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Al Jazeera Forum:Can the Blogosphere Affect Societal and Political Change?

12/03/2011

Live blogging…

Al Jazeera host : “There has been a lot of analysis on the role of Social Media (SM) in Egypt and Tunisia, I think everybody can agree that SM played a role in the revolutions, but it was only a tool in which the youth, bloggers were able to utilize to bring change. Can this change be sustained? What will the role of the youth in Libya be? In Egypt we had a lot more bloggers, there was information overload, we don’t have the same relationship with Libya and to an extent our relationship with Libya is less personal as a result.”

“Criticism of bloggers is that they were middle class, elitist, lacked quality but we have seen that when bloggers took up a cause they were able to capture the attention of millions. The revolution was televised, tweeted and blogged but the heros of these revolutions is not Al Jazeera, FB or Twitter. It is the youth”

The panel is now discussing the role of bloggers post the revolutions in smaller groups. i.e will they remain a loose network of individuals or will they become more involved in traditional civil society, advocacy organizations or remain a loose network of individuals working for the common good?

Points that have emerged from the group discussions.

1- one of the interesting aspects of the current situation is the very evolution of the way in which people are interacting with these tools and the SM platforms are flexible enough for them to be used in crisis situations and can quickly revert to their normal use.

2-Centralisation at a high level… bringing down a regime using a distributed system is hard but its easy to disseminate a single message i.e. “Bring down the regime.” But after the revolution its even harder, developing policy, etc.

3.Public Sphere was traditionally centralised with TV and Newspapers. Now it is decentralised – it makes the public sphere stronger because everyone can have a say but also weaker because so many people are talking

4.The events in Iran showed people how to use SM when it comes to revolution and it was picked up by People on the ground in Tunisia, etc. They were taking videos, pictures, etc. to show what they were doing in addition to what they were thinking. This hasn’t only happened over the last few months… these thoughts have been articulating for years.”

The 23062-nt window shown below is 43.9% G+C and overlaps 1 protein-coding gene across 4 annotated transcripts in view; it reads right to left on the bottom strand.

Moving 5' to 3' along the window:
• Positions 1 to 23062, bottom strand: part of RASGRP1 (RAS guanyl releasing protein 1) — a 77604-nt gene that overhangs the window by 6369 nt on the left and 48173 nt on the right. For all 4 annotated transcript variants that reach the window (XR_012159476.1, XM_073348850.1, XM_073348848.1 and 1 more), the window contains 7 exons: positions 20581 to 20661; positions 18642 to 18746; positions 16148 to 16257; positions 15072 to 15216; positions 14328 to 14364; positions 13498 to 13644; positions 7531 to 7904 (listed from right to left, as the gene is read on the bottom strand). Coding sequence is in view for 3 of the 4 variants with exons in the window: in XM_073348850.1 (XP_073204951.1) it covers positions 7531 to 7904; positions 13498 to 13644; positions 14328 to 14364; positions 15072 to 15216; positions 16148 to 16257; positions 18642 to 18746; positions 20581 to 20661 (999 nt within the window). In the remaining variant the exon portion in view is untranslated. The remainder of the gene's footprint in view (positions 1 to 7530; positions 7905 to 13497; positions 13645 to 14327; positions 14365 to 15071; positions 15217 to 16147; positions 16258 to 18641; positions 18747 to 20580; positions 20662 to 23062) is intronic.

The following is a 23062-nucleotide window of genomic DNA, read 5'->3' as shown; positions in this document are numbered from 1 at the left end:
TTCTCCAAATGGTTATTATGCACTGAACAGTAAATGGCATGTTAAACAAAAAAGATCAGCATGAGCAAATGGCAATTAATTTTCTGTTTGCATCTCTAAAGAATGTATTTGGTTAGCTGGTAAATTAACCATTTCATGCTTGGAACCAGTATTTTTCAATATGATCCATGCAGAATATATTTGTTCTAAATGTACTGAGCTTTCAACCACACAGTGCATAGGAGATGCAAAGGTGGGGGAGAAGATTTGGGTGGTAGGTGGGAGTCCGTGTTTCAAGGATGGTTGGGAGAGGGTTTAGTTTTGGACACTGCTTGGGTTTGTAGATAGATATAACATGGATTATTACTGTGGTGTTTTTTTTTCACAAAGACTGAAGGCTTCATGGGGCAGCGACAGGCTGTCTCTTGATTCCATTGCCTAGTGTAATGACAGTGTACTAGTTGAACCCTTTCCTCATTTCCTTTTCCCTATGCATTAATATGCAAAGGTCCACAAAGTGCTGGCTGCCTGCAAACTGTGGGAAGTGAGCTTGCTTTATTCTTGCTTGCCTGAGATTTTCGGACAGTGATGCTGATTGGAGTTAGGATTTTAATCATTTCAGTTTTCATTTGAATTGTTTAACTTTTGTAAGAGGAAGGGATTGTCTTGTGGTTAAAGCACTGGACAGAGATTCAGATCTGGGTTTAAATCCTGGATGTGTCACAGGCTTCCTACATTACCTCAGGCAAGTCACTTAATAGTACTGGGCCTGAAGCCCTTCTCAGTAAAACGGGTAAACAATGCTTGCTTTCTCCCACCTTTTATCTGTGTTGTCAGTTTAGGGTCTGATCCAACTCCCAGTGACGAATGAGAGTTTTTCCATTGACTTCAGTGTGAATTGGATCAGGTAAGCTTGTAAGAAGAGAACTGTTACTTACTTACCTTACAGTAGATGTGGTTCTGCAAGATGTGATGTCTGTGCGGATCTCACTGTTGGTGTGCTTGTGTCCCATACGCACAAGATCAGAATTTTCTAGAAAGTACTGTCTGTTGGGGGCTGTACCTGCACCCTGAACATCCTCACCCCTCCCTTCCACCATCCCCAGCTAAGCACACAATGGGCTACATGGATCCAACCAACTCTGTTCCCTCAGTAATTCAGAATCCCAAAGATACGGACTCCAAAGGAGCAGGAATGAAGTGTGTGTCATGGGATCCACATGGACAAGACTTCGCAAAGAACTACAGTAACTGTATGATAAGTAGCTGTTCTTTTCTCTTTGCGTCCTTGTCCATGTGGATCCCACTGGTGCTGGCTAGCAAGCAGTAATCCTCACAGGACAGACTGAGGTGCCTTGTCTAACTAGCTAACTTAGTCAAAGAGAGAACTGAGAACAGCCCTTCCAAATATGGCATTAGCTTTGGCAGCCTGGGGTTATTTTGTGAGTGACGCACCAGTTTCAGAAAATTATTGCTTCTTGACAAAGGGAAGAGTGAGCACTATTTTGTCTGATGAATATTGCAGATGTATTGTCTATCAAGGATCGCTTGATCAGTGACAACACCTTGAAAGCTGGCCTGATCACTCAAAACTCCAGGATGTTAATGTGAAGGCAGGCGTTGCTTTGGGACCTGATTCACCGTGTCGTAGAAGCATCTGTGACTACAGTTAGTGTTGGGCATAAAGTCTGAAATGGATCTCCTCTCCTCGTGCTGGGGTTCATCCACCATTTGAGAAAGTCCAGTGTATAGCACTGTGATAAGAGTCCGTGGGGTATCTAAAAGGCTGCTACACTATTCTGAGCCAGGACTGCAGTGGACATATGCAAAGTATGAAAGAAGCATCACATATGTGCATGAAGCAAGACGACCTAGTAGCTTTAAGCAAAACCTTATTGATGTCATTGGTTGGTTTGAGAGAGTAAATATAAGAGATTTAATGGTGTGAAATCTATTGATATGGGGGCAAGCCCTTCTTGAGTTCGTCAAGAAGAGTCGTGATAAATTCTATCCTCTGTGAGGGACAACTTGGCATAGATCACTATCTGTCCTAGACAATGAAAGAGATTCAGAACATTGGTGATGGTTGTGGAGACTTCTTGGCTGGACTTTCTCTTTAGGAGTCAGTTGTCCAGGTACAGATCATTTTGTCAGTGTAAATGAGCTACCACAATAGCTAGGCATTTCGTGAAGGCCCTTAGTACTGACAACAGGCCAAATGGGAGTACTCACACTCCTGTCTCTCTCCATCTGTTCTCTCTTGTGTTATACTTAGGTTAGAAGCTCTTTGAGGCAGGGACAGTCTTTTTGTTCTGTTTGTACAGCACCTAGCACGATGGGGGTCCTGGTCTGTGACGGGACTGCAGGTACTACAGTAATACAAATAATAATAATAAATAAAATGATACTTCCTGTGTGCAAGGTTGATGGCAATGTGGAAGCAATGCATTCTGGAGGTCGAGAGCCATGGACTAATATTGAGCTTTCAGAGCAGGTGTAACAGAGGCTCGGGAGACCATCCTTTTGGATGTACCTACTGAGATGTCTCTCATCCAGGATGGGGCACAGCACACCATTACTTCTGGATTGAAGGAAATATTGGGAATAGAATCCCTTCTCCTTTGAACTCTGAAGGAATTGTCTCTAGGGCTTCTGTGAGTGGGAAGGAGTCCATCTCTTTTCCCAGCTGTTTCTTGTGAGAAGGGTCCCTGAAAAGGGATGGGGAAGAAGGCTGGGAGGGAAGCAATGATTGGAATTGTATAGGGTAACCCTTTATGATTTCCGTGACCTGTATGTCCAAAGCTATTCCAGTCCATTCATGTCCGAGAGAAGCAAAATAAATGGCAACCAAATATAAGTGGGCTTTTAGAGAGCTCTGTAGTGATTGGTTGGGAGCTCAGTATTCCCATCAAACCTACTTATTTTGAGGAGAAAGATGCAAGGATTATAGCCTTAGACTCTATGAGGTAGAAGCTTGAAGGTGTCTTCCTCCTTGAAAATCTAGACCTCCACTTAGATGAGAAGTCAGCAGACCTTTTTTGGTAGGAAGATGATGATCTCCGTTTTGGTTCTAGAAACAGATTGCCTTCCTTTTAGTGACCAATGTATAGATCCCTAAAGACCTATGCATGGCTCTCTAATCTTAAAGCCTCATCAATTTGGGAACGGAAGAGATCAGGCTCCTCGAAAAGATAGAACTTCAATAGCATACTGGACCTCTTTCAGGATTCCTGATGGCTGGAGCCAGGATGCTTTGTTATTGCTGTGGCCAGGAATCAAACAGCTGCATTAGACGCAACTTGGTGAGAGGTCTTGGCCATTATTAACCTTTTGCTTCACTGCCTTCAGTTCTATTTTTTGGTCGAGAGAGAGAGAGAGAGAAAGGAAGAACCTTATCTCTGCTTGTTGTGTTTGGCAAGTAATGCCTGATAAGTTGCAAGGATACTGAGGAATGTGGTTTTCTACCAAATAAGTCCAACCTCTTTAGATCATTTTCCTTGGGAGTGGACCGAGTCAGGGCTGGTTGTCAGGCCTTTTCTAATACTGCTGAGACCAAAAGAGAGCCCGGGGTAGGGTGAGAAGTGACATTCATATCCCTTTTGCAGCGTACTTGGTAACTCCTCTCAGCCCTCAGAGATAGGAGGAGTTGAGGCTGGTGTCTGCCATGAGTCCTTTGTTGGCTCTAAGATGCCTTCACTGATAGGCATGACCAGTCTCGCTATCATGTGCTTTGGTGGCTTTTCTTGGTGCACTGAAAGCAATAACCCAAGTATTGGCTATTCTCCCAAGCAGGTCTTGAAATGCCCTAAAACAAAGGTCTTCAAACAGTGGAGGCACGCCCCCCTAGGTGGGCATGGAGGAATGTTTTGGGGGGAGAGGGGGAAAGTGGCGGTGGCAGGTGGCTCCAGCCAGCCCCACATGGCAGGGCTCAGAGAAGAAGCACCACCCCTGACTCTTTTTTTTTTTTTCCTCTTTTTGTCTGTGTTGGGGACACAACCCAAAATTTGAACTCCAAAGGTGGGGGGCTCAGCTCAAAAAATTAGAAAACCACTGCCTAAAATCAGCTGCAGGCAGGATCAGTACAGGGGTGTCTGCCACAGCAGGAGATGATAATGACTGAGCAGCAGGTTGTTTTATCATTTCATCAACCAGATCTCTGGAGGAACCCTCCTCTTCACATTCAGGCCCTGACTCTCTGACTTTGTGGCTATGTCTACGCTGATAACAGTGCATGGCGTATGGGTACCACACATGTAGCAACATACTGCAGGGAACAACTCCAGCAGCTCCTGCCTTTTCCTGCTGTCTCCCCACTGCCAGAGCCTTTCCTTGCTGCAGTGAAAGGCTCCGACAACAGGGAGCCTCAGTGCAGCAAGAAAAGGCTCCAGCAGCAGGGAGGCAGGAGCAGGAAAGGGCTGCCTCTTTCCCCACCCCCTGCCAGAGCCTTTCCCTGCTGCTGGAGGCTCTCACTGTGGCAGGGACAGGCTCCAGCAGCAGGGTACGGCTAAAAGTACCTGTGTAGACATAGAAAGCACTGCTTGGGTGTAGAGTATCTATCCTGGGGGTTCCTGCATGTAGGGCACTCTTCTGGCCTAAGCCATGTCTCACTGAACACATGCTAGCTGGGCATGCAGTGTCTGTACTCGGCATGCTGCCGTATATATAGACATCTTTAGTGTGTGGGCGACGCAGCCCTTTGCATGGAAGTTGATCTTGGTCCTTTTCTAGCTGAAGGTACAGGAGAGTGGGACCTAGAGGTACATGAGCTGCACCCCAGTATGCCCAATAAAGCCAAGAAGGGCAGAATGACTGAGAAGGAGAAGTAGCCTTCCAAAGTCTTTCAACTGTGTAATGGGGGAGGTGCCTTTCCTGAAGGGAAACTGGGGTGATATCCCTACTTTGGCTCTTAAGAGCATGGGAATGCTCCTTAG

5.The youth think there is no justification for a “Silent Majority”. With new technology not speaking out is no excuse.

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Malcolm Gladwell (not attending) said that Social Media can begin social change, but can it maintain it?

We are able to present the stories of People on the ground in Morocco. Social Media is like putting a Formula 1 Engine into the Revolution. If we didn’t have it I don’t think the revolution we’ve seen would’ve reached critical mass. – Hisham @

In Iran where there are no public platforms for people to speak freely, Social Media provides those platforms. You see discussions made around Facebook and Twitter which are totally taboo via any other media. – Iranian journalist Golnaz Esfandiari

Ramsay George – Social Media and All tools used in the past for revolutions are part of an ecology or part of a system in which information is disseminated on a large scales. In Iran they were using Cassette tapes and Xerox Machines, and today they’re using Facebook, Twitter and Youtube.

An economic explanation. Twenty years ago, reaching 50,000 people nationwide was expensive for activists. Now, it’s affordable. (From @Kabobfest)

@Wedady said he realised the power of Twitter when he saw what had happened in Iran, not so much its capacity to start a revolution but the effect it had on Western Media.

Social Media also creates a tie between expats and the people within the countries. This is also an important aspect.

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